Dominique Clayton, owner and chef of "In The Kitchen With Dominique, LLC." (Amelia Clute / Sun Staff Writer)

Dominique Clayton, owner and chef of "In The Kitchen With Dominique, LLC." (Amelia Clute / Sun Staff Writer)

August 2, 2020

In the Kitchen and Mind of a Black, Female Chef

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Dominique Clayton is the owner of “In The Kitchen With Dominique, LLC,” a Bay Area catering business serving events both big and small — and most recently, providing meals for those in need in Oakland in partnership with Walnut Creek Kitchen and Eat Learn Play.


A chef’s culinary journey is as unique to them as the food they create; every dish is a culmination of an entire lifetime of learning, experimentation and tasting. This weekend, I had the pleasure of interviewing local business owner Dominique Clayton about her own journey and experiences in the field as a Black female chef.

Dominique Clayton is the creator of In the Kitchen With Dominique, LLC, a catering company in California’s Bay Area. Though she discovered her calling to enter the professional world of cooking around five years ago, food has always been a deeply personal and influential force in Dominique’s life. Growing up with Cape Verdean, Japanese and Italian influences from her parents and other close relatives, Dominique notes that “family dinners were full of many different influences and recipes.” She soon became “obsessed” with watching her mother chop vegetables and other colorful dishes in the kitchen. The sound of her mother’s knife rhythmically preparing ingredients came to signify “something great [that] was about to happen.”

Preperation for meal service during the pandemic. (Amelia Clute, Sun Staff Writer)

Preperation for meal service during the pandemic. (Amelia Clute / Sun Staff Writer)

This intense connection to food was all-consuming for Dominique; she notes that given the chance to do anything, she’d “most love to feed you breakfast, lunch, and dinner.”  When I asked her to describe the feeling of serving her cooking to others, her passion and excitement was immediately palpable.

“Oh my gosh, I get chills and an absolute rush in my mind, body and soul when I get to create a meal for someone! When I see people enjoying my food, it reassures me and gives me the fuel I need to keep going, keep being creative and continue pursuing my projects. I know in my heart that a meal can make or break someone’s day. Life happens — things get stressful and even in my own home, I know that when I say, “Dinner’s ready!” and people rush to fix their plates, I have a sense of pride, joy, and gratification that I am able to provide happy experiences centered around healthy, hearty and delicious meals … Sometimes, someone will even take a bite and close their eyes as they indulge in the taste of your work, and that moment is priceless for me.”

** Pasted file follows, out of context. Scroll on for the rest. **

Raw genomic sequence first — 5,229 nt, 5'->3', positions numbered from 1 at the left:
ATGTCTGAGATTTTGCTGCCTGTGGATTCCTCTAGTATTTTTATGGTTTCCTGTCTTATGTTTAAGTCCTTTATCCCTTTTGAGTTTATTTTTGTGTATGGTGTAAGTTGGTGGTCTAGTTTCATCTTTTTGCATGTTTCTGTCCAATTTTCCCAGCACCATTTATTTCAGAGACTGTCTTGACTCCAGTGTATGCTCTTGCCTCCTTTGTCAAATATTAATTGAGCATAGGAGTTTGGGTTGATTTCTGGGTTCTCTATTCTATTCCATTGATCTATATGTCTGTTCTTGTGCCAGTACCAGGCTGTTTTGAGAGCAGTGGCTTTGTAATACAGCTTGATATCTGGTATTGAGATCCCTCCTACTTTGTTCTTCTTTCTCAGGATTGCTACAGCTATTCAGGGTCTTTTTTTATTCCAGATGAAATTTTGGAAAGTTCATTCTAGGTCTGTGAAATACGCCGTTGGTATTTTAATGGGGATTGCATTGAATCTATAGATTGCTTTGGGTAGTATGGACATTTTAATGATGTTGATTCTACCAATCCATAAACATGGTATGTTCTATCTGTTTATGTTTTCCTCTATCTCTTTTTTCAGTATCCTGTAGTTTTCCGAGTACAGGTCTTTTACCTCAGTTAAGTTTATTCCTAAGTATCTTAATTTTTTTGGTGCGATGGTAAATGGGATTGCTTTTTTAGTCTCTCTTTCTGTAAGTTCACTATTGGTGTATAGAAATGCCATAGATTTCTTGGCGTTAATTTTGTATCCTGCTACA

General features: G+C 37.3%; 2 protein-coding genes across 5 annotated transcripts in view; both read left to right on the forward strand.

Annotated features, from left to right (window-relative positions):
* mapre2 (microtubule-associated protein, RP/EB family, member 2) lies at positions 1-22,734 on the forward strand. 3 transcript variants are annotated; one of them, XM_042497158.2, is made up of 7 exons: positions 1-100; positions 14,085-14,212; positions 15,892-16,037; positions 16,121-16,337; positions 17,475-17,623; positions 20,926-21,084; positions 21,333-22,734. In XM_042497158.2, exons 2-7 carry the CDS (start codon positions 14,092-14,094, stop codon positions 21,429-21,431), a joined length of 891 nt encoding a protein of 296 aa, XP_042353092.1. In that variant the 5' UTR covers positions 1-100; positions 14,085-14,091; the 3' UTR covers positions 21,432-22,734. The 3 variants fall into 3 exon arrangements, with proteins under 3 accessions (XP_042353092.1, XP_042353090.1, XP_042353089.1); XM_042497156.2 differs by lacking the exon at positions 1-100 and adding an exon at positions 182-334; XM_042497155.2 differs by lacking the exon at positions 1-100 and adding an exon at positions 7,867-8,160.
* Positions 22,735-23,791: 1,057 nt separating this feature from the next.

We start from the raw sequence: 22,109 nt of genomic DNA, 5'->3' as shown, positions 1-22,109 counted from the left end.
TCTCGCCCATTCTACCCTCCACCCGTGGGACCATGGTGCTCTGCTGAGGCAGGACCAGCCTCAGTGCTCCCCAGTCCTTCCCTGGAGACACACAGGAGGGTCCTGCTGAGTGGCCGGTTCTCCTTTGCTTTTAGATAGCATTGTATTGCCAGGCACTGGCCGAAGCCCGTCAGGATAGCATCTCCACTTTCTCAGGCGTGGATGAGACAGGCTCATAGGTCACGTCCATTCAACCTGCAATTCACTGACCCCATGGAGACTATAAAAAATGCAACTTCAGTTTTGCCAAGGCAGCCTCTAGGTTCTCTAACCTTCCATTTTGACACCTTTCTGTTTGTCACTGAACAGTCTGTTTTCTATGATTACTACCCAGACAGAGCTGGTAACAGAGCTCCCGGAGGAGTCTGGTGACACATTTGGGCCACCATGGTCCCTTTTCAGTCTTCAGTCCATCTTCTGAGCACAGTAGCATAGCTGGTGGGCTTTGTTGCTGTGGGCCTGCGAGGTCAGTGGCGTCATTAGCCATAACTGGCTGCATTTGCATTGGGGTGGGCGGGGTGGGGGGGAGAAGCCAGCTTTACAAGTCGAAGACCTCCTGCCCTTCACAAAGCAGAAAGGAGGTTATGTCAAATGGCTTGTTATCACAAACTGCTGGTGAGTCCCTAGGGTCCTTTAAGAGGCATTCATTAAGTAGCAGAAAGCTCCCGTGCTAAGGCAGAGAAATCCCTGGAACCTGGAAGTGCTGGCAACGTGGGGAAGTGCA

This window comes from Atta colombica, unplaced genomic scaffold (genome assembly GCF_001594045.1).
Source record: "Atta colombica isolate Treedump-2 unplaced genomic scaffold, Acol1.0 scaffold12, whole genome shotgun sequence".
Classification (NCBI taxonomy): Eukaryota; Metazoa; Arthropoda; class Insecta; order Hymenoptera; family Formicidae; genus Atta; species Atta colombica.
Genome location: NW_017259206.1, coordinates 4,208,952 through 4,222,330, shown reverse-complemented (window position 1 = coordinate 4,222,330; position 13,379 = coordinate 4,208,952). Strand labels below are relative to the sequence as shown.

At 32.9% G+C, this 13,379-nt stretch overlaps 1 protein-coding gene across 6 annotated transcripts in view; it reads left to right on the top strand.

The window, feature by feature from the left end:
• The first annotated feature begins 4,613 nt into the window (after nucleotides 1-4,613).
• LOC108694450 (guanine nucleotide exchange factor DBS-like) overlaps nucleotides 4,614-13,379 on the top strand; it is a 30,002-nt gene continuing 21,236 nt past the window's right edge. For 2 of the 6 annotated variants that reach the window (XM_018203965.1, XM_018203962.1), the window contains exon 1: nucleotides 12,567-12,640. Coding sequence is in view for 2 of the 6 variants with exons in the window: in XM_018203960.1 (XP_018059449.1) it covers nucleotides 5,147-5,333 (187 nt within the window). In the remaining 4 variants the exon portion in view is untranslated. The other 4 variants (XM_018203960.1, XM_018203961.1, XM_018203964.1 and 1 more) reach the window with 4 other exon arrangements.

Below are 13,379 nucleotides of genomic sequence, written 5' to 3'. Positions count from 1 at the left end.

It can be difficult for many Black chefs to receive the same kind of backing and support for their businesses that their white counterparts enjoy. Corporations and cooking brands are often compelled to represent cooks who are less vocal about their political views while avoiding chefs who use their platforms to promote social justice and other relevant topics. These silent white chefs are “comfortable” and non-threatening individuals in a company’s eyes, whereas “Black chefs can lose sponsorships… for simply voicing their personal journey and experience,” Dominique points out. She even tells me of multiple instances in which someone has DM’d her on Instagram claiming that they considered hiring her to cater an event, yet that she lost the opportunity because she was too “opinionated” about social issues.

Providing food catering at local events. (Amelia Clute, Sun Staff Writer)

Providing food catering at local events. (Amelia Clute / Sun Staff Writer)

In the rare instance that popular white food bloggers speak about issues around racism or politics, it is often because the topic is “trending or they hope to hold onto their POC following.” When Black bloggers call out injustices, it is to protect their own lives and the lives of their loved ones, yet white bloggers are often able to ignore these realities and only acknowledge them when convenient. Dominique stresses that racism and other acts of violence against vulnerable populations are not just Black issues, but rather human issues which we all must come together to combat in unity.

Despite much of the adversity that Dominique has faced in the past, she is hopeful about a bright future for the Black culinary community. She stresses the importance of seeing more Black representation in food, saying that it would help “massively” by allowing Black chefs to feel more confident. The community would give them “a space [in which] they can take risks, put themselves out there, and take leaps of faith.” For this reason, Dominique strives to use her business and influence as a way of drawing other Black folks into the profession.  Increasing visibility is the first step towards creating a more diverse — and flavorful — food scene. Slowly, the work of influencers and powerful activists like Dominique is paying off; the world is opening its eyes, ears and taste buds up to the new possibilities.

Amelia Clute is a rising junior in the College of Arts and Sciences. She can be reached at aclute@cornellsun.com.